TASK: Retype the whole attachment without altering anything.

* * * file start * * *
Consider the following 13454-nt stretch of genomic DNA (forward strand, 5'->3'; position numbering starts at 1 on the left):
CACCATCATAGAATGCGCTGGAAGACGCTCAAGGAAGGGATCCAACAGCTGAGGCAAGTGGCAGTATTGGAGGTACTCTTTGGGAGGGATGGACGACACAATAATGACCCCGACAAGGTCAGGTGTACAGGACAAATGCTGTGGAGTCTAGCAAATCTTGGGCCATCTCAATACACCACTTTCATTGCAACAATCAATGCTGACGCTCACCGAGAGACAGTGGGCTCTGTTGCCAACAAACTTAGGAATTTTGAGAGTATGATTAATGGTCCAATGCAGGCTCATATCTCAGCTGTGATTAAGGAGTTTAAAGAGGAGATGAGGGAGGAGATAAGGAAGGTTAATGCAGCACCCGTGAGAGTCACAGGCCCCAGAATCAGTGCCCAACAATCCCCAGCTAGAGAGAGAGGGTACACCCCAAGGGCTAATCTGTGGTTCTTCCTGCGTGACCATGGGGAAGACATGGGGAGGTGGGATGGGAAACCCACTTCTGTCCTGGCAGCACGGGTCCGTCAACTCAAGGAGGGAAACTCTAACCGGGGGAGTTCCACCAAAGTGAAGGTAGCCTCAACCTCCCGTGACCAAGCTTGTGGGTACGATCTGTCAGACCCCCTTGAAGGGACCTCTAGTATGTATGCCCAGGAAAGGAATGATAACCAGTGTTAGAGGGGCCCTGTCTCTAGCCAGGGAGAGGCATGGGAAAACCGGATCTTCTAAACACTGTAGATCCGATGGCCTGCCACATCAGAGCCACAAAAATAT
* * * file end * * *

Consider the following 13454-nt stretch of genomic DNA (forward strand, 5'->3'; position numbering starts at 1 on the left):
CACCATCATAGAATGCGCTGGAAGACGCTCAAGGAAGGGATCCAACAGCTGAGGCAAGTGGCAGTATTGGAGGTACTCTTTGGGAGGGATGGACGACACAATAATGACCCCGACAAGGTCAGGTGTACAGGACAAATGCTGTGGAGTCTAGCAAATCTTGGGCCATCTCAATACACCACTTTCATTGCAACAATCAATGCTGACGCTCACCGAGAGACAGTGGGCTCTGTTGCCAACAAACTTAGGAATTTTGAGAGTATGATTAATGGTCCAATGCAGGCTCATATCTCAGCTGTGATTAAGGAGTTTAAAGAGGAGATGAGGGAGGAGATAAGGAAGGTTAATGCAGCACCCGTGAGAGTCACAGGCCCCAGAATCAGTGCCCAACAATCCCCAGCTAGAGAGAGAGGGTACACCCCAAGGGCTAATCTGTGGTTCTTCCTGCGTGACCATGGGGAAGACATGGGGAGGTGGGATGGGAAACCCACTTCTGTCCTGGCAGCACGGGTCCGTCAACTCAAGGAGGGAAACTCTAACCGGGGGAGTTCCACCAAAGTGAAGGTAGCCTCAACCTCCCGTGACCAAGCTTGTGGGTACGATCTGTCAGACCCCCTTGAAGGGACCTCTAGTATGTATGCCCAGGAAAGGAATGATAACCAGTGTTAGAGGGGCCCTGTCTCTAGCCAGGGAGAGGCATGGGAAAACCGGATCTTCTAAACACTGTAGATCCGATGGCCTGCCACATCAGAGCCACAAAAATAT